Offered by the School of Liberal Arts and Sciences, this programme focuses on increasing the understanding of current and emerging challenges to conservation action and to identify appropriate solutions, understanding the methods of science and be able to use it in thinking and planning processes related to conservation, articulate and use inter and transdisciplinary approaches to promote effective conservation action, strengthen understanding of policy and legal issues as well as issues of economy in promoting better conservation and development, strengthen public and policy discussions based on science and reason, develop materials for effective promotion of conservation science to non-specific audiences, increase science-policy links and internalise the ethics that govern science, research and implementation.
The unique advantage of the programme at the TransDisciplinary University (TDU) will be the transdisciplinary nature of the institution’s science background, its linkages with national and international organisations, its interfaces with multiple subject disciplines and the focus that links both traditional and new media (online media and social media).
The programme will have both teaching and research focus with the last semester entirely dedicated to research and preparation of a dissertation.
Initially, students will be introduced to basics of conservation science, ecology, environmental management, research methodology, political ecology, philosophy and analytical skills including statistics.
During the programme, students will be undertaking field visits to expose them to field based, practical aspects related to conservation issues. After the field visit, students will be encouraged to identify one or two areas of focus for pursuing specialized interest that can form the research area for the final semester. Students will be taught courses on systems thinking, complexity, conservation psychology, design and art in conservation, and governance.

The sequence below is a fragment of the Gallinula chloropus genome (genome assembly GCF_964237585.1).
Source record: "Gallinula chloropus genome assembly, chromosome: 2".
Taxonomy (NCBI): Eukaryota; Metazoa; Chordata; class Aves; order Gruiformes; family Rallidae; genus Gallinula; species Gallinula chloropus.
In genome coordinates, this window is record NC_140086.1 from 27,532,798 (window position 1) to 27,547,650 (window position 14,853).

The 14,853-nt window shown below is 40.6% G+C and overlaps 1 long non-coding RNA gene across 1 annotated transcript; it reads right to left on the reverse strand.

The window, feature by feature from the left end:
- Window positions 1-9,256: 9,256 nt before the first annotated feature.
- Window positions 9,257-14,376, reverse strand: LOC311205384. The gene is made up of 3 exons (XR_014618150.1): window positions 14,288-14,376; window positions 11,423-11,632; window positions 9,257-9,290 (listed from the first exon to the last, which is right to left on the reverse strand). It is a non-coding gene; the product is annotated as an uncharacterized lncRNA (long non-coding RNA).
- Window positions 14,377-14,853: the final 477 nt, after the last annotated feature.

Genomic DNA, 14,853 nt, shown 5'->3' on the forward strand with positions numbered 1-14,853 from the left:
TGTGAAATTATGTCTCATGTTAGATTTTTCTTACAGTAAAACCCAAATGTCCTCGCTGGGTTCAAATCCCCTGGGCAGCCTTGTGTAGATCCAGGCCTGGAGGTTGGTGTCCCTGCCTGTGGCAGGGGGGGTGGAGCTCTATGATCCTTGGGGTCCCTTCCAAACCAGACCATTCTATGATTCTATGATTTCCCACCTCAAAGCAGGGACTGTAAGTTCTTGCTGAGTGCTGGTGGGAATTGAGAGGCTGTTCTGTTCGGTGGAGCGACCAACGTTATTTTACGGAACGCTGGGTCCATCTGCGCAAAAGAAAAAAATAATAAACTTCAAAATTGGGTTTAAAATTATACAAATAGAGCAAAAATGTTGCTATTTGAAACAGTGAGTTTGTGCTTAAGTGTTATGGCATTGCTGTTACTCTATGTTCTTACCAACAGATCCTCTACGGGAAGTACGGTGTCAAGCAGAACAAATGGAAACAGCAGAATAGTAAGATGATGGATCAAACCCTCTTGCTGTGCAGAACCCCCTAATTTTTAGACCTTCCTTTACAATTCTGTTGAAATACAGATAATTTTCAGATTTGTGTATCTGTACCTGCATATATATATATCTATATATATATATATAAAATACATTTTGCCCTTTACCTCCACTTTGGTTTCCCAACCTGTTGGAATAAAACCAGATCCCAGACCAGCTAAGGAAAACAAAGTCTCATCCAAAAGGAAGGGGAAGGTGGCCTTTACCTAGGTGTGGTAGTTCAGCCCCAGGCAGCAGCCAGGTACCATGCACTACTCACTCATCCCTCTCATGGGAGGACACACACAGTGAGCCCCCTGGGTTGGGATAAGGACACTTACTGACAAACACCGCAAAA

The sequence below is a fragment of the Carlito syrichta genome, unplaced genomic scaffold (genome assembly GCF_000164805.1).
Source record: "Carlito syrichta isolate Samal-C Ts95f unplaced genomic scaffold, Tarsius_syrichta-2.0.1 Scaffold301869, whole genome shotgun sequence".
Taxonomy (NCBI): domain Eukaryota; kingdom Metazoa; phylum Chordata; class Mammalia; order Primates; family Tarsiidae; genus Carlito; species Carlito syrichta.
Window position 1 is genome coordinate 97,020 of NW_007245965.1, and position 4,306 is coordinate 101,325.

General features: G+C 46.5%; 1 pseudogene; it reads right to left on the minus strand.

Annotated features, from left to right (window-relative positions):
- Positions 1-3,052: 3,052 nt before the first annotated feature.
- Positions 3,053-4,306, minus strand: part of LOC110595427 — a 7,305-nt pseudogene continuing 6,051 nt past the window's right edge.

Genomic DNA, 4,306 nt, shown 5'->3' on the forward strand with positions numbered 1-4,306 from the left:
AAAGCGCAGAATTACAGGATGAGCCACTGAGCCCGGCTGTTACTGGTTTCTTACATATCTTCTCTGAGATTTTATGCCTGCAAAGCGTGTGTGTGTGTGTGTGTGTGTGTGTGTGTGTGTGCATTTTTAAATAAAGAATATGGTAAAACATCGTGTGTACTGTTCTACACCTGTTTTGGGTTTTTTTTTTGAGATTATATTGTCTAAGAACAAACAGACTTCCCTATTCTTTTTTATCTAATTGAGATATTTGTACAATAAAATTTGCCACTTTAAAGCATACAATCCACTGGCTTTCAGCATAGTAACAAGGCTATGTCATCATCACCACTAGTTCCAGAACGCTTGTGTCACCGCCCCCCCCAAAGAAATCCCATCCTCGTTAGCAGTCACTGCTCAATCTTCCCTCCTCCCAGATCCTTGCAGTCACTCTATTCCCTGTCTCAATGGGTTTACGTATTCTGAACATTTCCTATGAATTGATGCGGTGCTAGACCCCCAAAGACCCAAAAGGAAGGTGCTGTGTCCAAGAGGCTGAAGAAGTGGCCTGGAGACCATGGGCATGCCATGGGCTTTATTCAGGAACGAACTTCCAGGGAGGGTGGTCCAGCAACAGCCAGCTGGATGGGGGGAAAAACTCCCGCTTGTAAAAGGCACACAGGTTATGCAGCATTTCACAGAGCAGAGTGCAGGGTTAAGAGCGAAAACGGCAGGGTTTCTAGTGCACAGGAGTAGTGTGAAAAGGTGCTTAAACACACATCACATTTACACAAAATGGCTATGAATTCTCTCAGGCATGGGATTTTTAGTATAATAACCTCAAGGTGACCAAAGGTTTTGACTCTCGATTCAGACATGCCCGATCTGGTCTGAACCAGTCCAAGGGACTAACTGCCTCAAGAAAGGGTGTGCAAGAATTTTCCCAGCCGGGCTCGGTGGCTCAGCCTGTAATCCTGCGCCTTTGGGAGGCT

Students will also learn about bioethics, equity and benefit sharing, bio-entrepreneurship, traditional knowledge, cultural and intangible heritage, law and policy issues and multilateral processes.
Students will be undertaking internships and doing research in areas of their choice based on the topics discussed during the programme. They will however be taught a course on conservation and development.
Based on their summer internship learning, students will design and plan their project. In the last semester, students will submit their project work for evaluation or a thesis/dissertation for publishing.
The following external stakeholders will be involved in the design, development and delivery of this programme:
This programme is the ideal degree for students interested in becoming professional conservation and development specialists. Graduates could find careers as conservation scientists, wildlife experts, policy specialists and the related and can find jobs with a range of agencies such as the United Nations, Government, NGOs and private sector. Some can also set up independent consultancy firms.
For details, please refer the Brochure.